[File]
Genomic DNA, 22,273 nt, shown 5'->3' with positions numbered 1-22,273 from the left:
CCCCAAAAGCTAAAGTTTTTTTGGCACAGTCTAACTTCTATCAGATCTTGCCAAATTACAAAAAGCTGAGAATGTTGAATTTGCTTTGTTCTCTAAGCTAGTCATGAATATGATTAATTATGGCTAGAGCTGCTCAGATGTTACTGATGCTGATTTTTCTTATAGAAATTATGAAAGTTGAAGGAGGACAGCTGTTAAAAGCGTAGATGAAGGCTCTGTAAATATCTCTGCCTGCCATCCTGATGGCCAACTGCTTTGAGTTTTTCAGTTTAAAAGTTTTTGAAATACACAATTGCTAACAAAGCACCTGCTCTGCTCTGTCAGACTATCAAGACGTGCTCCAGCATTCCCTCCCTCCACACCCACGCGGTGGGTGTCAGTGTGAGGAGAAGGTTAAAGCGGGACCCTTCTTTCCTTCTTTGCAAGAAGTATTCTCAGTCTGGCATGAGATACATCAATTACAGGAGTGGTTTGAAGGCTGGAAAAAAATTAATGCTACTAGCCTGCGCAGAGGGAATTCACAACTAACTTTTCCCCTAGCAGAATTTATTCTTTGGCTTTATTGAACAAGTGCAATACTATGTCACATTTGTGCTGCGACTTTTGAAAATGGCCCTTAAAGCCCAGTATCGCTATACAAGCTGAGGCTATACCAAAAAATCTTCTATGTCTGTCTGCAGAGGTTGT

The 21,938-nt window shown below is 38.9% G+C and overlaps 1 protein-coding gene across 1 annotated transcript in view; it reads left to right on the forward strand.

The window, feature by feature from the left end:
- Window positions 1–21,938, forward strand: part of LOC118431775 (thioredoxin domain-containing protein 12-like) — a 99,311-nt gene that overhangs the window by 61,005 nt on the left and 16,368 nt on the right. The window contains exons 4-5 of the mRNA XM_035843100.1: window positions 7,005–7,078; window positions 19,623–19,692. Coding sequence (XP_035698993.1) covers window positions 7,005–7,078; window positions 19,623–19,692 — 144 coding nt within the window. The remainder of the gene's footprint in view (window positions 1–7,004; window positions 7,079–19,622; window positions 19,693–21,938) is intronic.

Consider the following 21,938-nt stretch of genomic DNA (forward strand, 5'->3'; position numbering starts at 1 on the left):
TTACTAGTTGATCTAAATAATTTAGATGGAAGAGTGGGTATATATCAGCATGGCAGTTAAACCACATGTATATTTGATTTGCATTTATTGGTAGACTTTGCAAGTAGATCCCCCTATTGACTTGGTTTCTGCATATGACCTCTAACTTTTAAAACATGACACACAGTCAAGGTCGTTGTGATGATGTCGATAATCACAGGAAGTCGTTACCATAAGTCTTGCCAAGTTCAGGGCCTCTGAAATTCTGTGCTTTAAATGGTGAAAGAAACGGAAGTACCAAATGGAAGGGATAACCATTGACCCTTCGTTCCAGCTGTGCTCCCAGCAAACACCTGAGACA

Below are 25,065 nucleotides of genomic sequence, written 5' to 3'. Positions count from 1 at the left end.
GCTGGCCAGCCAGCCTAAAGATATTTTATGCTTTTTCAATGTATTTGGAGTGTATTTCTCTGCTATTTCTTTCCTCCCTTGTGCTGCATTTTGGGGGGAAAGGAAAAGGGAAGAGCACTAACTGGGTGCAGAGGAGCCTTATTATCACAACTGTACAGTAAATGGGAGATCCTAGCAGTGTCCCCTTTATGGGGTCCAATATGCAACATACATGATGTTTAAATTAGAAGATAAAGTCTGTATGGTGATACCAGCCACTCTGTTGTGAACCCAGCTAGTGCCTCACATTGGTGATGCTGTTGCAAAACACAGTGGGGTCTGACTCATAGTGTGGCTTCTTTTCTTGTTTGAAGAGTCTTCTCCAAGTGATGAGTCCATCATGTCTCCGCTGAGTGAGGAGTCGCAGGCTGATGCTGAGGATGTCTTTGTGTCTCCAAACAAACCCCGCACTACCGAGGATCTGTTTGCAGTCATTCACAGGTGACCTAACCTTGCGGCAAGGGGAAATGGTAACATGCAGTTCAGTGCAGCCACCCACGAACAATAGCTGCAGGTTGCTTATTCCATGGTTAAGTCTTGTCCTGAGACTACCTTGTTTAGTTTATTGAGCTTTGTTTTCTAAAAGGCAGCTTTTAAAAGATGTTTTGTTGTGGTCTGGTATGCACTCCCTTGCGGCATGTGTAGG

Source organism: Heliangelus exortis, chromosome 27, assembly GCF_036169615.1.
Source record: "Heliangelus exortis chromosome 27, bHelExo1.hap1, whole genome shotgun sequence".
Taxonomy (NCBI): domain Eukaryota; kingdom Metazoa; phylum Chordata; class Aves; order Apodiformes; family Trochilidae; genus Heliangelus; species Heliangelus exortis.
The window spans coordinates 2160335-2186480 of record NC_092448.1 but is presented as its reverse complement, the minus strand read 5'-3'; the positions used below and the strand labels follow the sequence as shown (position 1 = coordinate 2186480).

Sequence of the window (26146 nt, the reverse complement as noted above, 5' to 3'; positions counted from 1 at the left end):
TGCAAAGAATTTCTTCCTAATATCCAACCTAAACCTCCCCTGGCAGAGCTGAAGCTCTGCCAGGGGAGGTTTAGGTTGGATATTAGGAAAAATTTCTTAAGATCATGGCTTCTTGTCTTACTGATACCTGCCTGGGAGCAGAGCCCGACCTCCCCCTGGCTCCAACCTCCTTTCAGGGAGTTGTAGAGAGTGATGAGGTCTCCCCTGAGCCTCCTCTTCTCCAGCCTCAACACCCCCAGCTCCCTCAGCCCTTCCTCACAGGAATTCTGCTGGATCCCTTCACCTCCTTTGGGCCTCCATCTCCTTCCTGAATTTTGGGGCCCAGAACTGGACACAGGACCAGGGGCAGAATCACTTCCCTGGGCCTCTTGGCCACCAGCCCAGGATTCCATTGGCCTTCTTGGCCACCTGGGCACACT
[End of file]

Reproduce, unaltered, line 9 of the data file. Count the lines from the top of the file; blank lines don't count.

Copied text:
GCTGGCCAGCCAGCCTAAAGATATTTTATGCTTTTTCAATGTATTTGGAGTGTATTTCTCTGCTATTTCTTTCCTCCCTTGTGCTGCATTTTGGGGGGAAAGGAAAAGGGAAGAGCACTAACTGGGTGCAGAGGAGCCTTATTATCACAACTGTACAGTAAATGGGAGATCCTAGCAGTGTCCCCTTTATGGGGTCCAATATGCAACATACATGATGTTTAAATTAGAAGATAAAGTCTGTATGGTGATACCAGCCACTCTGTTGTGAACCCAGCTAGTGCCTCACATTGGTGATGCTGTTGCAAAACACAGTGGGGTCTGACTCATAGTGTGGCTTCTTTTCTTGTTTGAAGAGTCTTCTCCAAGTGATGAGTCCATCATGTCTCCGCTGAGTGAGGAGTCGCAGGCTGATGCTGAGGATGTCTTTGTGTCTCCAAACAAACCCCGCACTACCGAGGATCTGTTTGCAGTCATTCACAGGTGACCTAACCTTGCGGCAAGGGGAAATGGTAACATGCAGTTCAGTGCAGCCACCCACGAACAATAGCTGCAGGTTGCTTATTCCATGGTTAAGTCTTGTCCTGAGACTACCTTGTTTAGTTTATTGAGCTTTGTTTTCTAAAAGGCAGCTTTTAAAAGATGTTTTGTTGTGGTCTGGTATGCACTCCCTTGCGGCATGTGTAGG